The story is about a man who owes a lot of money to his boss (lets call him Bob). Bob owes so much money that he's up to his eye balls in debt and can’t afford, nor will he ever be able to pay off his debt. When his boss (Jim) asks that Bob pay back the money he lent him, Bob begs for debt forgiveness . Bob knows he’ll never be able to pay it all back. His debt is massive and crippling. Jim immediately forgives ALL that Bob owes. Soon after having his debt forgiven, Bob finds someone (Pete) who owes him a very small amount of money and demands that it’s paid back immediately. When Pete begs Bob to forgive his small debt, forgiveness is denied, and Bob has Pete thrown into jail for not paying back his loan. Soon Jim hears of Bob's unforgiving attitude and decides to take back his forgiveness and immediately has Bob imprisoned till his debt can be paid off.
It suddenly struck me: when I choose not to forgive my family members for the stupid and insensitive things they do or have done, I become that nasty employee denying forgiveness, even though I’ve been forgiven for mountains more than I could ever repay. And when I choose not to forgive, I end up jailed; held captive by my bitterness. The instant I realized this, all of my anger…it just fell away. I’m sooooo thankful that I’ve been forgiven for everything I’ve done. It humbles me, and I don't want to hold onto the pennies that others owe me. Yes, they did owe me (and maybe they'll continue to rack up debt), but I owed more than I could ever repay. I was forgiven much.
(Dog photo courtesy of kensingtoncafesd.com)
I'm a bit of an online “window shopper”. I have a couple of apps on my phone that were unmistakable designed, and are undoubtedly intended to generate profit…for somebody. I’m a member of a secret society of internet shoppers who get online and don’t actually buy things. I’m pretty certain that my willpower would blow the minds of internet strategists and marketing teams alike. At the very least, my husband is spellbound by my resolve. The shopping apps are definitely visually appealing and enticing, but I use these apps to fulfill a (potentially odd) longing and desire to browse; to peruse (if you will).
I grew up in a rather (let’s call it) “frugal” family. I was taught, and at times forced, to enjoy myself without spending cash. Money was accessible for needs; needs that could be verified with overwhelming amounts of scientific data and statistics. Even though we lived with intentionality, my family didn’t lack adventure. We loved road trips and outdoor excursions. We loved the mountains and we REALLY loved shopping with our eyes. Just as my parents did (all those years ago) and still do, ‘grown-up me’ has perfected the art of browsing.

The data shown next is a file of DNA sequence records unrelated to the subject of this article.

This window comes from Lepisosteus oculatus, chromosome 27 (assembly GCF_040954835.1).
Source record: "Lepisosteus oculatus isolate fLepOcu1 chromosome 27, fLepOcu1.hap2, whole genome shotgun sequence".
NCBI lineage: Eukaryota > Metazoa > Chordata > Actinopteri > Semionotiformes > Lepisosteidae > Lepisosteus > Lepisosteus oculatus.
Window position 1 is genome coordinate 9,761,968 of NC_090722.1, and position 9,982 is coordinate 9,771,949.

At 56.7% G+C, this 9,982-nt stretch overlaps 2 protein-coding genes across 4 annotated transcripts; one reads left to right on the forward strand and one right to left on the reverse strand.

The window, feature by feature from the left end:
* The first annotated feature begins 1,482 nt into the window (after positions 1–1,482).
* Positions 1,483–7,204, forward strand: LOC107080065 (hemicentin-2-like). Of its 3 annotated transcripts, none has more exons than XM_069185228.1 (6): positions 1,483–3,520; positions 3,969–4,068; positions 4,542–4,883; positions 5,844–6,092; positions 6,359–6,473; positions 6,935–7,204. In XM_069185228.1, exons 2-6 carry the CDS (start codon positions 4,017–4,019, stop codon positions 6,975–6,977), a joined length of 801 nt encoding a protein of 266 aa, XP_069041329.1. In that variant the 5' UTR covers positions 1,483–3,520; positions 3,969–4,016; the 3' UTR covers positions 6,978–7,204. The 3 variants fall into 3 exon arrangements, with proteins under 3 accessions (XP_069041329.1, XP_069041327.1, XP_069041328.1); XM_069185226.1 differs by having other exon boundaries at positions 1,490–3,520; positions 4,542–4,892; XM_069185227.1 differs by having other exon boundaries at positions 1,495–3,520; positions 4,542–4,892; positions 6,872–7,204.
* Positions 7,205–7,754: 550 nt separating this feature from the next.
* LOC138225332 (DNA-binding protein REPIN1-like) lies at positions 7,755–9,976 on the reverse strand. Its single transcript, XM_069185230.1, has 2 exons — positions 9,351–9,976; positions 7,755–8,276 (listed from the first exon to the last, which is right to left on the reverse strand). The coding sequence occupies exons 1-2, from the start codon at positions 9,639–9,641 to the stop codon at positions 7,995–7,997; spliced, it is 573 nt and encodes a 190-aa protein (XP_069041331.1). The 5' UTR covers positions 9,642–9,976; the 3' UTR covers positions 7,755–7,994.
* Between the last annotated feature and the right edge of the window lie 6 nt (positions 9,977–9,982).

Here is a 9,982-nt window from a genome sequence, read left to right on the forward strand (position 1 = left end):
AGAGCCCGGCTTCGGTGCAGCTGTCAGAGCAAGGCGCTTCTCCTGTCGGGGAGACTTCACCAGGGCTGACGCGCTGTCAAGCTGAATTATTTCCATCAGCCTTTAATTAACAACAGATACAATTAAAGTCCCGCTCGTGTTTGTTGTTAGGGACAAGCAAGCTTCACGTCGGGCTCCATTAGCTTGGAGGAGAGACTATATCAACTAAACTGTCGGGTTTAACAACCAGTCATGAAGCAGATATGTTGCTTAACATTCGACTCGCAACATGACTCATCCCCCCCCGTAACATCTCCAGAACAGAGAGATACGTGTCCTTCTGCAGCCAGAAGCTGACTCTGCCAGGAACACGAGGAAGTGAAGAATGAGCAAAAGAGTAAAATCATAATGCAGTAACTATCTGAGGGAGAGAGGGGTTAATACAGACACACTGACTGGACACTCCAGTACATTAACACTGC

When I need a little escape, I sometimes electronically whisk myself away and make believe that I’m wandering aimlessly through a charming store full of whimsical things: tea towels with witty words printed on them, unique looking jewelry and maybe something slightly off colored too. It’s my little piece of freedom. And for a minute (or ten), I have no heavy life altering responsibilities, like teaching history, math, spelling, science and character to a 4th grader or toilet training to a 2 year old. When I click on my “shopping” apps, there’s no goal or specific thing I’m searching for, I’m just strolling leisurely through imaginary aisles, picking up interesting objects, enjoying them for a moment and then putting them back in their place.
Every now and then, something really unique and special grabs my attention. Last week I absolutely LOVED this one item I found. It was exceptional! It wasn’t so much visually striking as it was beautifully thought provoking. It gently encouraged me to evaluate the way I approach hardships, struggle and all those minor daily irritations. This "thing" that so impacted me was a simple framed quote that read:
“Life isn’t about waiting for the storm to pass, it’s about learning to dance in the rain”
The sweetness of those words captured me because I’ve always romanticized the imagery of a person dancing joyfully in the rain; carefree and clearly not worried about menial details like messy, knotted hair or runny eye make-up. This girl (as I imagine her) is full of life and fun. She seizes her opportunities to laugh and smile with the people around her. She doesn’t withhold her affection. She’s generous in spirit. She’s affirming and sincere. She’s courageous, honest and wise. She isn’t quick tempered or prone to jealousy, and she’s absolutely NOT plagued by insecurity. She’s dancing wildly in the rain…how could she be bothered by such pointless pettiness?? According to that description, my soaked but still dancing make-believe lass, sounds devastatingly and irritatingly perfect. For those of us ladies who aren’t regular frolickers, we’ve likely longed to harness that degree of carefree abandon.